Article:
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Jule Pattison-Gordon

Senior Staff Writer

Jule Pattison-Gordon is a senior staff writer for Government Technology. She previously wrote for PYMNTS and The Bay State Banner and hold a B.A. in creative writing from Carnegie Mellon. She’s based outside Boston.

As courts grapple with a growing need for more reporters, some are considering turning to automated speech-to-text tools and other less traditional alternatives.
As ransomware attacks have continued to hit state and local organizations — and tech advancements like generative AI have continued apace — cyber experts predict evolving malicious tactics for 2024.
CISO Bruce Coffing on recruiting a more diverse cybersecurity workforce and the unique challenges of locking down systems in a city the size of Chicago.
Government has battle-tested playbooks for dealing with hurricanes, tornadoes and wildfires. As cyber emergencies become both more common and more devastating, what can cyber responders learn from physical emergency response?
The affected health-care systems were hit by the cyber attack on Thanksgiving Day, and they were forced to divert ambulances in the aftermath, according to officials with Ardent Health Services.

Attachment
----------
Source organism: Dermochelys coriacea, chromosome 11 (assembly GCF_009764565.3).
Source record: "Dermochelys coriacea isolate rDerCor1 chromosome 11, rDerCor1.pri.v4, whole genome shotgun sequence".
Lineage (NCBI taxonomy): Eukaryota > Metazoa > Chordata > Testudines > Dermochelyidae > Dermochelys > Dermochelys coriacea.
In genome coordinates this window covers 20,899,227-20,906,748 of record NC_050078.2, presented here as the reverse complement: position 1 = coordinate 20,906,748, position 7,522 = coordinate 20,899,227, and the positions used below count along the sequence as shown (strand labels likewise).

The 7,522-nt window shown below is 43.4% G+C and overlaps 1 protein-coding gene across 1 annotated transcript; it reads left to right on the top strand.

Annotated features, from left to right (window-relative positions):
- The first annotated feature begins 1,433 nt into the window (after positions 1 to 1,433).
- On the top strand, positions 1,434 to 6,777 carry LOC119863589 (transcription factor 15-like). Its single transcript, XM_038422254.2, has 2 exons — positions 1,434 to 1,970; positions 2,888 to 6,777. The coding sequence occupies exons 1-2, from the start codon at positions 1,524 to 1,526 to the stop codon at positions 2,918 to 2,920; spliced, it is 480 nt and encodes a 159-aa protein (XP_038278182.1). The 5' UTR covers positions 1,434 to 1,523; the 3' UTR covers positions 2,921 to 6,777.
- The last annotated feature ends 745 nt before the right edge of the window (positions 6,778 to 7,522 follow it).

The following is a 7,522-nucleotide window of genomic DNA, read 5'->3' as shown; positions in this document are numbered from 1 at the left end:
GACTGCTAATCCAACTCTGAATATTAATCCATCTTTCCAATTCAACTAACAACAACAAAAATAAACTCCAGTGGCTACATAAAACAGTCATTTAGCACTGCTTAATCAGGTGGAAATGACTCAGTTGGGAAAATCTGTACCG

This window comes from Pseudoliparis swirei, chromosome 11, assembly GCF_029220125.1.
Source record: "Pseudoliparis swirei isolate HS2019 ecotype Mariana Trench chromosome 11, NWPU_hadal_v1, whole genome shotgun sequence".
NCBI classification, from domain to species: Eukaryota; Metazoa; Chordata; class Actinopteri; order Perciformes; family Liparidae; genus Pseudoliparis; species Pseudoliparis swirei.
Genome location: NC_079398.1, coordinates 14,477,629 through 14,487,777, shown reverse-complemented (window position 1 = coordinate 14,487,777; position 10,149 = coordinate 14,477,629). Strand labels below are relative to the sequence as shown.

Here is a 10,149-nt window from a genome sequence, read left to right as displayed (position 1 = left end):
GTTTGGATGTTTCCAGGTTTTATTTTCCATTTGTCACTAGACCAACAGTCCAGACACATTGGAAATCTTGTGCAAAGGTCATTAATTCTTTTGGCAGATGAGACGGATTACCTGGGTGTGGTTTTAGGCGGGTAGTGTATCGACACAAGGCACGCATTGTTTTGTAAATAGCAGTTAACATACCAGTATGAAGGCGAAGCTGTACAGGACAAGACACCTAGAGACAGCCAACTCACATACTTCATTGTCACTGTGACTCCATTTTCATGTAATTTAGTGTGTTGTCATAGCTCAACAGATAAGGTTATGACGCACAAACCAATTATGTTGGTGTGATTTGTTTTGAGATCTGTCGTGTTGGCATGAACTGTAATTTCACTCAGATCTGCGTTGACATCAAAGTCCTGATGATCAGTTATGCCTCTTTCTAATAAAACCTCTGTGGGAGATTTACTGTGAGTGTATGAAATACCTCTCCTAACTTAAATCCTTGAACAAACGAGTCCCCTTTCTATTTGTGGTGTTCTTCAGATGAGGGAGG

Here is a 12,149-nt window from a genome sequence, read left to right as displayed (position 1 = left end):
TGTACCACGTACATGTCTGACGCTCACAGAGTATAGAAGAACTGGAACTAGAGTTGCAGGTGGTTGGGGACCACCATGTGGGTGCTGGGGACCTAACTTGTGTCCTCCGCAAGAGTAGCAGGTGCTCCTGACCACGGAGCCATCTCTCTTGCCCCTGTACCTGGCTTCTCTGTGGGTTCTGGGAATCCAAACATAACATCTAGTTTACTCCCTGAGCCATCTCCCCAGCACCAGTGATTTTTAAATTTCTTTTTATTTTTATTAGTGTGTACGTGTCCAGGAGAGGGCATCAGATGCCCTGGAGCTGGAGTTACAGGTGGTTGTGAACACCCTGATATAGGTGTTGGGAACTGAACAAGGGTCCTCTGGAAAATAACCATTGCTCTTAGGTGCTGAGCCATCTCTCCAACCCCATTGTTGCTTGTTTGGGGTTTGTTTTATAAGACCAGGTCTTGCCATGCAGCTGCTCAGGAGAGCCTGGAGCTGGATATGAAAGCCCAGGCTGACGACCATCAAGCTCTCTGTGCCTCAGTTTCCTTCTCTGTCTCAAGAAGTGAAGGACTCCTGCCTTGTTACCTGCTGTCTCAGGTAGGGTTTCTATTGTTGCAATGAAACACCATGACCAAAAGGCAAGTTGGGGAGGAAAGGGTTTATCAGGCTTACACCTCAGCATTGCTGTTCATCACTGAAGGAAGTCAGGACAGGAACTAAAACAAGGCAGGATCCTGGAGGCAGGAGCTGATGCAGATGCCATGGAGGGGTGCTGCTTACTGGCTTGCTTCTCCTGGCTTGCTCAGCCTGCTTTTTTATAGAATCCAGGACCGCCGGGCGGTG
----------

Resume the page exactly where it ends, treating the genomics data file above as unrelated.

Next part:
A new report has found that Massachusetts has some key strengths — especially related to research — but could benefit from a clear quantum strategy and efforts to bring stakeholders together in collaboration.
Schools faced off against ransomware, banking Trojans, cryptominers and other threats, while citing limited cyber funding. This year, more schools struggled with threat detection and incident response management.  
The FBI and CISA, along with the MS-ISAC, issued a joint advisory explaining Rhysida ransomware actors’ known tactics, techniques and procedures and indicators of compromise — and ways to better defend.
The breach affected more than half of the data held by state’s Department of Health and Human Services, as well as data from other agencies. The incident affects 1.3 million people, in some cases exposing Social Security numbers.
Electronic recordings and speech-to-text technologies must overcome more challenges before they can replace court reporters. Although, some critics say there's just no replacing humans in the role.